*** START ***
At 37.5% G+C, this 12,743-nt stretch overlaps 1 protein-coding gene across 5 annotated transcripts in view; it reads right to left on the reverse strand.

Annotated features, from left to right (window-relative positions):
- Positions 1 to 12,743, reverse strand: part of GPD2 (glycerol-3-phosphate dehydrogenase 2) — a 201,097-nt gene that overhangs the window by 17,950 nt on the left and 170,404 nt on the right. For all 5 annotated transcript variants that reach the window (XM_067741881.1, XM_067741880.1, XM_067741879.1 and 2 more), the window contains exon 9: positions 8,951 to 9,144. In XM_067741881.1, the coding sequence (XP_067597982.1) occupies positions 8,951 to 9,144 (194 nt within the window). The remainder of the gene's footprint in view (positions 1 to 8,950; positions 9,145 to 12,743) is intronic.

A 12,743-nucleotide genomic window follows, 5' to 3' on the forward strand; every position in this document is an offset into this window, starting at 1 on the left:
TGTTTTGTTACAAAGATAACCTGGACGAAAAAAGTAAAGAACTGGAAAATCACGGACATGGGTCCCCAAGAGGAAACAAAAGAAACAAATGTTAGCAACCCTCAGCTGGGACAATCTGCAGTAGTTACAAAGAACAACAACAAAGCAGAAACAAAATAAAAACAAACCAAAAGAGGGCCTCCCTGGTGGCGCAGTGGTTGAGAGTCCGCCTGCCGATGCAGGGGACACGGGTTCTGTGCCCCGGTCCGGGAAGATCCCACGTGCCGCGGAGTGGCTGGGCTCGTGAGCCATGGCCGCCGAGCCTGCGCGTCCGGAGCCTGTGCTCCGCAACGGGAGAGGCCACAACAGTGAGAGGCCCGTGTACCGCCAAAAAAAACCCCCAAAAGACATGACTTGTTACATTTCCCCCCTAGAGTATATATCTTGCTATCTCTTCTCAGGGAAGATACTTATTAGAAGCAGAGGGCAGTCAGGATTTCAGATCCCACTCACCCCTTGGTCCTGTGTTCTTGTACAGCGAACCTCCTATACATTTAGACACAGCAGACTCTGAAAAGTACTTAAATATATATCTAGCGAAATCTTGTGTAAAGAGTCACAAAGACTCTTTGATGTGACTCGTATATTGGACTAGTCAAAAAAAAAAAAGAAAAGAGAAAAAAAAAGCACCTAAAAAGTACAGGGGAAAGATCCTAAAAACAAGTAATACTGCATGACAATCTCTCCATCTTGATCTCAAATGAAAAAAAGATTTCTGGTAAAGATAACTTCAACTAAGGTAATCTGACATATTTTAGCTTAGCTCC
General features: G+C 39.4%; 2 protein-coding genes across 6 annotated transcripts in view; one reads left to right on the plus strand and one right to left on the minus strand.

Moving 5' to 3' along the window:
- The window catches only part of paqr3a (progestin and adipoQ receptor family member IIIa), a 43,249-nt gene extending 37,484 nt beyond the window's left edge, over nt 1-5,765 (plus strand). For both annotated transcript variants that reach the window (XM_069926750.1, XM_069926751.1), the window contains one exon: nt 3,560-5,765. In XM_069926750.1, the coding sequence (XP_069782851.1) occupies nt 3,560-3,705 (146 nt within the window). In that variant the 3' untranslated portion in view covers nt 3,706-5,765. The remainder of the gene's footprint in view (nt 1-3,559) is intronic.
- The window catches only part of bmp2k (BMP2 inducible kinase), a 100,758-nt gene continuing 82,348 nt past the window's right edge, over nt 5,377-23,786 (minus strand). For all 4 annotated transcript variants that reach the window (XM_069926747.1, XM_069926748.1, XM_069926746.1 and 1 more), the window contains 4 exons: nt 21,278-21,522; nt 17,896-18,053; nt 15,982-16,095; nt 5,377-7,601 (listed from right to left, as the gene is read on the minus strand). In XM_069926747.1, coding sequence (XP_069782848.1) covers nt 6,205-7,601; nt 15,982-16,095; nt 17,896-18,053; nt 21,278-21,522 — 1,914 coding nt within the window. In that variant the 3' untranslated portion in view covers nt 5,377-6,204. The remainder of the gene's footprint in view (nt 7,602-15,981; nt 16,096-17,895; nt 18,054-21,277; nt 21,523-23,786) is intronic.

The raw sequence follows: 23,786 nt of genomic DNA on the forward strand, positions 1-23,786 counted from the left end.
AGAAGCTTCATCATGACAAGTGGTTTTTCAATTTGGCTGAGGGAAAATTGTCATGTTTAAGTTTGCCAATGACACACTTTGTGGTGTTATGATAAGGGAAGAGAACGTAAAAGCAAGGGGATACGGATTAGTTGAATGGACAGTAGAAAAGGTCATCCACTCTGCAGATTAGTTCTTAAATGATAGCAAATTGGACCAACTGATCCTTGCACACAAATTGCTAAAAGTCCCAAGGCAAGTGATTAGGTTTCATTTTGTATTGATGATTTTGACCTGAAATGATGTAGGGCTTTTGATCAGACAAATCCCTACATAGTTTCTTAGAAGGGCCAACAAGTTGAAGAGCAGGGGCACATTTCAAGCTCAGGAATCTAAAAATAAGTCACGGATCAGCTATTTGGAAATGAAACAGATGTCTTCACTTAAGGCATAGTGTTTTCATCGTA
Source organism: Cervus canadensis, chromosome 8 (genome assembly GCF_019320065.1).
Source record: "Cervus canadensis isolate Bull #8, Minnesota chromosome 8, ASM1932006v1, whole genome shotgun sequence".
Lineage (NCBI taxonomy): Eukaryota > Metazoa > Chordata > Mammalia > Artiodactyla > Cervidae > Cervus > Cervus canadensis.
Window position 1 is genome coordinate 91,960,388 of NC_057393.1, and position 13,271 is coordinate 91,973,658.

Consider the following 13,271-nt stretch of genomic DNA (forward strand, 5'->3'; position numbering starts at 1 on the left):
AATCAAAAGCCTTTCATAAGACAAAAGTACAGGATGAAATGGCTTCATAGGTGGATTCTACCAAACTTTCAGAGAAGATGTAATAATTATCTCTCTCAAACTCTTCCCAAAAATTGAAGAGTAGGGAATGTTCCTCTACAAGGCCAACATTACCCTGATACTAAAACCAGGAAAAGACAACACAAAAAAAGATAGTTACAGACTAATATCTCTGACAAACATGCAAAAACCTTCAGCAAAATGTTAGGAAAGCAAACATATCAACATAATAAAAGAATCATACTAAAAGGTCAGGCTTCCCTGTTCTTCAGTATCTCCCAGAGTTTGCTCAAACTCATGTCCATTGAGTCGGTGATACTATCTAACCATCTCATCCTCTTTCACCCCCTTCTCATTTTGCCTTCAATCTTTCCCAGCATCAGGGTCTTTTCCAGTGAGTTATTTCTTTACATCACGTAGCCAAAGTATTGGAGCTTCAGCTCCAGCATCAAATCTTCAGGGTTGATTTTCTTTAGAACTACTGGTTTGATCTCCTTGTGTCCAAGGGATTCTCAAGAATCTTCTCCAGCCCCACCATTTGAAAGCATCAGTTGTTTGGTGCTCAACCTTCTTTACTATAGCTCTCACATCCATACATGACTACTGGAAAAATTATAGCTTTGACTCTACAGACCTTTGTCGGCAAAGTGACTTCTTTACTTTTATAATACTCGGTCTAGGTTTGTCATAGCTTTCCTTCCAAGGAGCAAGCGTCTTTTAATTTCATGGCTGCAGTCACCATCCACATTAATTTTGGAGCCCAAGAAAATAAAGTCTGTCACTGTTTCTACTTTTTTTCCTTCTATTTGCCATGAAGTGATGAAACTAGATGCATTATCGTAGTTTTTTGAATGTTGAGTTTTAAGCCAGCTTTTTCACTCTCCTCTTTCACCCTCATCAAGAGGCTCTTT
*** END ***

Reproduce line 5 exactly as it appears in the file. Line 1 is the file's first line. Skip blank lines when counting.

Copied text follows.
TGTTTTGTTACAAAGATAACCTGGACGAAAAAAGTAAAGAACTGGAAAATCACGGACATGGGTCCCCAAGAGGAAACAAAAGAAACAAATGTTAGCAACCCTCAGCTGGGACAATCTGCAGTAGTTACAAAGAACAACAACAAAGCAGAAACAAAATAAAAACAAACCAAAAGAGGGCCTCCCTGGTGGCGCAGTGGTTGAGAGTCCGCCTGCCGATGCAGGGGACACGGGTTCTGTGCCCCGGTCCGGGAAGATCCCACGTGCCGCGGAGTGGCTGGGCTCGTGAGCCATGGCCGCCGAGCCTGCGCGTCCGGAGCCTGTGCTCCGCAACGGGAGAGGCCACAACAGTGAGAGGCCCGTGTACCGCCAAAAAAAACCCCCAAAAGACATGACTTGTTACATTTCCCCCCTAGAGTATATATCTTGCTATCTCTTCTCAGGGAAGATACTTATTAGAAGCAGAGGGCAGTCAGGATTTCAGATCCCACTCACCCCTTGGTCCTGTGTTCTTGTACAGCGAACCTCCTATACATTTAGACACAGCAGACTCTGAAAAGTACTTAAATATATATCTAGCGAAATCTTGTGTAAAGAGTCACAAAGACTCTTTGATGTGACTCGTATATTGGACTAGTCAAAAAAAAAAAAGAAAAGAGAAAAAAAAAGCACCTAAAAAGTACAGGGGAAAGATCCTAAAAACAAGTAATACTGCATGACAATCTCTCCATCTTGATCTCAAATGAAAAAAAGATTTCTGGTAAAGATAACTTCAACTAAGGTAATCTGACATATTTTAGCTTAGCTCC